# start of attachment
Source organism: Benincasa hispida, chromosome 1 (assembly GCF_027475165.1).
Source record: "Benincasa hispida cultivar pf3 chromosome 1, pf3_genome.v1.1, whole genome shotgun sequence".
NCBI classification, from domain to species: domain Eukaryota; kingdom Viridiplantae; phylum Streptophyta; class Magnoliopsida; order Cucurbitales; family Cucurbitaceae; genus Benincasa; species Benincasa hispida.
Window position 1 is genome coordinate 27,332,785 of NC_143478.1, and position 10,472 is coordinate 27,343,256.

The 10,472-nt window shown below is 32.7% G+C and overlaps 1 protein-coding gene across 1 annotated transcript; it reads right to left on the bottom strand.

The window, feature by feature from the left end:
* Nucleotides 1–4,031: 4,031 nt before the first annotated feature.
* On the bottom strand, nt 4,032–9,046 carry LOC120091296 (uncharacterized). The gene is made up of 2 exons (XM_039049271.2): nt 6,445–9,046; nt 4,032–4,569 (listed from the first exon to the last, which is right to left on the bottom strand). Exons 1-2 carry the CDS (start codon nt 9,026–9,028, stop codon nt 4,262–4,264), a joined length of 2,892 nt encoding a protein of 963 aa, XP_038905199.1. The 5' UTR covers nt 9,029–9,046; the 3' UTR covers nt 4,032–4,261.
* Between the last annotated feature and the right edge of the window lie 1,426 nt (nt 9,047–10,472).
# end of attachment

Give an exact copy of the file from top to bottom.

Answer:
Source organism: Benincasa hispida, chromosome 1 (assembly GCF_027475165.1).
Source record: "Benincasa hispida cultivar pf3 chromosome 1, pf3_genome.v1.1, whole genome shotgun sequence".
NCBI classification, from domain to species: domain Eukaryota; kingdom Viridiplantae; phylum Streptophyta; class Magnoliopsida; order Cucurbitales; family Cucurbitaceae; genus Benincasa; species Benincasa hispida.
Window position 1 is genome coordinate 27,332,785 of NC_143478.1, and position 10,472 is coordinate 27,343,256.

The 10,472-nt window shown below is 32.7% G+C and overlaps 1 protein-coding gene across 1 annotated transcript; it reads right to left on the bottom strand.

The window, feature by feature from the left end:
* Nucleotides 1–4,031: 4,031 nt before the first annotated feature.
* On the bottom strand, nt 4,032–9,046 carry LOC120091296 (uncharacterized). The gene is made up of 2 exons (XM_039049271.2): nt 6,445–9,046; nt 4,032–4,569 (listed from the first exon to the last, which is right to left on the bottom strand). Exons 1-2 carry the CDS (start codon nt 9,026–9,028, stop codon nt 4,262–4,264), a joined length of 2,892 nt encoding a protein of 963 aa, XP_038905199.1. The 5' UTR covers nt 9,029–9,046; the 3' UTR covers nt 4,032–4,261.
* Between the last annotated feature and the right edge of the window lie 1,426 nt (nt 9,047–10,472).